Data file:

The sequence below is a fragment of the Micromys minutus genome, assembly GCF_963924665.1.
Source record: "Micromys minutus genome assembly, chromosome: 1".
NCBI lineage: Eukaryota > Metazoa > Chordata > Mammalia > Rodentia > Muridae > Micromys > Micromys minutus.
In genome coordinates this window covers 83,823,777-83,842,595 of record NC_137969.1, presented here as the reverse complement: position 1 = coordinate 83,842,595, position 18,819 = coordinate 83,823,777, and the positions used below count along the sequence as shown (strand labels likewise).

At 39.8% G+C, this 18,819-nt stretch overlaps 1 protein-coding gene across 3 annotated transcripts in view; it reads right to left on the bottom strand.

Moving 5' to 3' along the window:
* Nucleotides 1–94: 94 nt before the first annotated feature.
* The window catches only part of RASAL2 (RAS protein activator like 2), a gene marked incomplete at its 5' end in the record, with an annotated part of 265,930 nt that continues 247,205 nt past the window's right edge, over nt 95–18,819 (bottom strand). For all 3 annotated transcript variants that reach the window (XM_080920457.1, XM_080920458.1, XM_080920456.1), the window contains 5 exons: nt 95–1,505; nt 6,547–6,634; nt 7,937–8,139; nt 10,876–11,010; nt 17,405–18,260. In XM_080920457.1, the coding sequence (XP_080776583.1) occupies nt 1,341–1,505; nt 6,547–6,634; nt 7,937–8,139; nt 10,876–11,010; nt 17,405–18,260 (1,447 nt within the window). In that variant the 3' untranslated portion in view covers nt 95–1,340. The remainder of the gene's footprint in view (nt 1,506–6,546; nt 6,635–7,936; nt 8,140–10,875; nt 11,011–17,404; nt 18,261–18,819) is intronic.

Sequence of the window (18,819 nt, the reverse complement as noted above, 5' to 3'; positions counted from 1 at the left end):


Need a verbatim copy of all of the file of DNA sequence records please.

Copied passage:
The sequence below is a fragment of the Micromys minutus genome, assembly GCF_963924665.1.
Source record: "Micromys minutus genome assembly, chromosome: 1".
NCBI lineage: Eukaryota > Metazoa > Chordata > Mammalia > Rodentia > Muridae > Micromys > Micromys minutus.
In genome coordinates this window covers 83,823,777-83,842,595 of record NC_137969.1, presented here as the reverse complement: position 1 = coordinate 83,842,595, position 18,819 = coordinate 83,823,777, and the positions used below count along the sequence as shown (strand labels likewise).

At 39.8% G+C, this 18,819-nt stretch overlaps 1 protein-coding gene across 3 annotated transcripts in view; it reads right to left on the bottom strand.

Moving 5' to 3' along the window:
* Nucleotides 1–94: 94 nt before the first annotated feature.
* The window catches only part of RASAL2 (RAS protein activator like 2), a gene marked incomplete at its 5' end in the record, with an annotated part of 265,930 nt that continues 247,205 nt past the window's right edge, over nt 95–18,819 (bottom strand). For all 3 annotated transcript variants that reach the window (XM_080920457.1, XM_080920458.1, XM_080920456.1), the window contains 5 exons: nt 95–1,505; nt 6,547–6,634; nt 7,937–8,139; nt 10,876–11,010; nt 17,405–18,260. In XM_080920457.1, the coding sequence (XP_080776583.1) occupies nt 1,341–1,505; nt 6,547–6,634; nt 7,937–8,139; nt 10,876–11,010; nt 17,405–18,260 (1,447 nt within the window). In that variant the 3' untranslated portion in view covers nt 95–1,340. The remainder of the gene's footprint in view (nt 1,506–6,546; nt 6,635–7,936; nt 8,140–10,875; nt 11,011–17,404; nt 18,261–18,819) is intronic.

Sequence of the window (18,819 nt, the reverse complement as noted above, 5' to 3'; positions counted from 1 at the left end):